- Does the manager have multiyear relationships with HOAs (rather than a series of one- to two-year relationships)
- How to Terminate?
- The most important management contract provisions is the “30 or 60 day, no fee, no penalty, no cause termination”—both by the manager and the HOA.
- Residential HOA management is a highly subjective and intensely personal relationship—if it is not working, you do not want to spend time with legalistic contract analysis—by all means have a frank discussion of concerns, but if mutual trust and satisfaction is lacking, then just end the relationship.
The Key Provisions
There is no one standard HOA management contract template, nor is a one-size-fits-all approach possible. Each management contract may have to be modified to work with a particular project, the provisions of the project governing documents, and the desires of the HOA Board and Owners. However, the following are some of the more key provisions:
- Governing Documents. The management contract and the performance of the Manager’s duties must comply with the project governing documents, including the Declaration of Covenants, Conditions and Restrictions (Declaration), and HOA bylaws.
- Law. The management contract and the performance of the Manager’s duties must comply with federal, state and local law (including, for example, a state condominium statute).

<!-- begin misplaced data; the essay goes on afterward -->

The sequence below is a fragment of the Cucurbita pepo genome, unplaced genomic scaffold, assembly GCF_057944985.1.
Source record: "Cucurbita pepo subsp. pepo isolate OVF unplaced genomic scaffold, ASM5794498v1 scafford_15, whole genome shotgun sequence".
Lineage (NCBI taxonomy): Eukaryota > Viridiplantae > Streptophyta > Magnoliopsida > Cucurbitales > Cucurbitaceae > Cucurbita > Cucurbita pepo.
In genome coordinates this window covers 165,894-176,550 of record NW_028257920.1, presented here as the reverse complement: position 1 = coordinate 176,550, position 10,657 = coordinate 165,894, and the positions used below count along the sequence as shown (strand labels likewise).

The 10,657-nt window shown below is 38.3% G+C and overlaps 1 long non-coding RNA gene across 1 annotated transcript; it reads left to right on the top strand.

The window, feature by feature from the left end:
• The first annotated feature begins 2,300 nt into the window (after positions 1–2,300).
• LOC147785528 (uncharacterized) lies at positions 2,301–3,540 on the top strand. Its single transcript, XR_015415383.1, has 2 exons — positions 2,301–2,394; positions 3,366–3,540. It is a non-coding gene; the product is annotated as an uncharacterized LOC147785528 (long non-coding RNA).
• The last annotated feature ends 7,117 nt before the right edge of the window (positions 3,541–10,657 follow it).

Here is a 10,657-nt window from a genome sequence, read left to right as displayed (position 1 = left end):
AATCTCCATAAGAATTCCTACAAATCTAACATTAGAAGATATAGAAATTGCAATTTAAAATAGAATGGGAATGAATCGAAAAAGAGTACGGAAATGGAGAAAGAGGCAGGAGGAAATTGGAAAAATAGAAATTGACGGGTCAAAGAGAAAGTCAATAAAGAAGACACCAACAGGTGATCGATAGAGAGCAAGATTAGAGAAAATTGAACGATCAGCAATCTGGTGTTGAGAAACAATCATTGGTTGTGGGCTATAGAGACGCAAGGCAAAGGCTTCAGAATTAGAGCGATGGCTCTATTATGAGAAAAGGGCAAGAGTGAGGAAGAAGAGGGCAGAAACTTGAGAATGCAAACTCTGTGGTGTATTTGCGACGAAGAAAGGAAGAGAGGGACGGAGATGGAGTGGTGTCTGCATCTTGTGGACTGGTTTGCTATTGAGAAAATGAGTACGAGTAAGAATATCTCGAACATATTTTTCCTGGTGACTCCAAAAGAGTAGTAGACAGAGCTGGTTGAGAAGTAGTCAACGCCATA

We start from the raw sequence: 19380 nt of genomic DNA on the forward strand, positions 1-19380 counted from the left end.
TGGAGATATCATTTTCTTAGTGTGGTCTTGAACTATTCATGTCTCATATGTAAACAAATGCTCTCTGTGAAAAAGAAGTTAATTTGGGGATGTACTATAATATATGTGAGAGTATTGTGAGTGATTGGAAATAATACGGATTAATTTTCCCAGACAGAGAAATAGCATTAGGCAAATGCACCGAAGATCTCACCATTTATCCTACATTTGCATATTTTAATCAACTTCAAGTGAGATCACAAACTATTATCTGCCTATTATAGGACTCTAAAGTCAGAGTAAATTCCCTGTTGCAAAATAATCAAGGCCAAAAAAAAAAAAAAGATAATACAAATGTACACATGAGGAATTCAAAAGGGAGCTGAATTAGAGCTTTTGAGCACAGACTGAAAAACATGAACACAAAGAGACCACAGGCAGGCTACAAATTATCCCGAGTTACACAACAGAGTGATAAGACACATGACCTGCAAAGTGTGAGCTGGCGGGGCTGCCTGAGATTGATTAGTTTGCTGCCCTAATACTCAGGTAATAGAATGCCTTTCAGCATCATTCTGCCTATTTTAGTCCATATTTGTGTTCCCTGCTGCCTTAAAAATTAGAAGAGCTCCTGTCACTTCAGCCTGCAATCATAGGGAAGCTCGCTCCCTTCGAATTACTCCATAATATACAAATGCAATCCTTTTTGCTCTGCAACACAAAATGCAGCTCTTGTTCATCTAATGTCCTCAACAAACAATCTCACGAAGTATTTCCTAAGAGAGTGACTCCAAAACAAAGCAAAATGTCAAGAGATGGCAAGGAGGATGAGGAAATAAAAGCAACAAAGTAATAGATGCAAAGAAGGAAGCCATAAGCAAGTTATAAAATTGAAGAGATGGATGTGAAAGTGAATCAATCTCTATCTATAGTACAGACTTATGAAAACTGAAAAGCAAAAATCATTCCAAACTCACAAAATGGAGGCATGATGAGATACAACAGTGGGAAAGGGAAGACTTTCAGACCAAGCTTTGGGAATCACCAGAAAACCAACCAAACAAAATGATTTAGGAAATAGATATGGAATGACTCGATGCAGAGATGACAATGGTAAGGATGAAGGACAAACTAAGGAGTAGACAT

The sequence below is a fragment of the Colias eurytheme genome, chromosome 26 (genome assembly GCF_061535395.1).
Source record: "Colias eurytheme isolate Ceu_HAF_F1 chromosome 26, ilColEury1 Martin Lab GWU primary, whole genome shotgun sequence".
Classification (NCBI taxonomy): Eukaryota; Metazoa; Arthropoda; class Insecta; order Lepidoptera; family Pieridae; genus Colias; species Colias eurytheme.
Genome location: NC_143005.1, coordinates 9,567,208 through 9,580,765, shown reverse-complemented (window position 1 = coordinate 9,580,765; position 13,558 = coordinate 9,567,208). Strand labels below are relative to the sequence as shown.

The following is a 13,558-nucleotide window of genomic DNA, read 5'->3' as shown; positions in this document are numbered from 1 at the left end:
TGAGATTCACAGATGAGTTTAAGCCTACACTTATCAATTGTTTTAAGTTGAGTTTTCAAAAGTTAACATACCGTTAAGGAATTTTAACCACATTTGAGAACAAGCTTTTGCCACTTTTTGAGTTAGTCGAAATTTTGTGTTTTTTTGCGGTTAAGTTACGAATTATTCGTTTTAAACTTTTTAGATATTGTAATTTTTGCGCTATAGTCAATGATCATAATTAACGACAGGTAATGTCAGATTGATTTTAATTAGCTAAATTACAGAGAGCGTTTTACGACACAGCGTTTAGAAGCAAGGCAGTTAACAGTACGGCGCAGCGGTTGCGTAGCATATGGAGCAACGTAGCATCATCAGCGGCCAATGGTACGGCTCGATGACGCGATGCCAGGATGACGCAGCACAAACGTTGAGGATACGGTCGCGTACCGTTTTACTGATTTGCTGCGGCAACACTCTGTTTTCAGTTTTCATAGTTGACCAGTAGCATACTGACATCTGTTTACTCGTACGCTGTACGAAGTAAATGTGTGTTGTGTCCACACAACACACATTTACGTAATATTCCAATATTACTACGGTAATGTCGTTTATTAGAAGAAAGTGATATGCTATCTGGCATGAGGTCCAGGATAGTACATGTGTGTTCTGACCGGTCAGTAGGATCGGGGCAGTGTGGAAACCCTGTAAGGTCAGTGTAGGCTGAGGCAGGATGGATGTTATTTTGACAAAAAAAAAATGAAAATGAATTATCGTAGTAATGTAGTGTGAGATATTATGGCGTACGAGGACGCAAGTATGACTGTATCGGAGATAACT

- HOA Board Policies. The management contract and the performance of the Manager’s duties must comply with the HOA Board policies and resolutions.
- Common Elements (Not Units).
- The Manager’s duties will primarily be confined to the common elements (that is, the portions of the project other than what each Owner owns exclusively).
- The Manager’s authority and duties will generally not include the supervision, management, or interior maintenance of individual homes except as may be required by the governing documents.
- Independent Contractor Status. The Manager will generally be an independent contractor—not an employee of the HOA.
- Manager’s Employees. The Manager must comply with all local, state, and federal laws in employing employees and subcontractors and agree to hold harmless and defend the HOA from any and all claims arising by reason of employment of any of Manager’s employees or subcontractors.
- Limitation on Manager’s Obligations. The Manager should not be obligated to implement any decision which:
- Is contrary to applicable law or the governing documents of the HOA,
- Would involve transactions or services about which the Manager has no expertise, knowledge, or requisite license, or
- Would involve transactions or services which are not expressed in the contract.
- Notice of Violations of Law. The Manager should notify HOA if the Manager knows of a violation of law.
- Compliance with Law. Subject to the contract, the Manager should assist the HOA in complying with law.
- Hiring HOA Employees. The Board should have the sole authority to hire and fire HOA employees.
- HOA Books and Records.
- HOA books and records should be maintained by the Manager in accordance with generally accepted standards, including applicable state law.
- All HOA books and records belong to the HOA and must be turned over to the HOA Board upon request.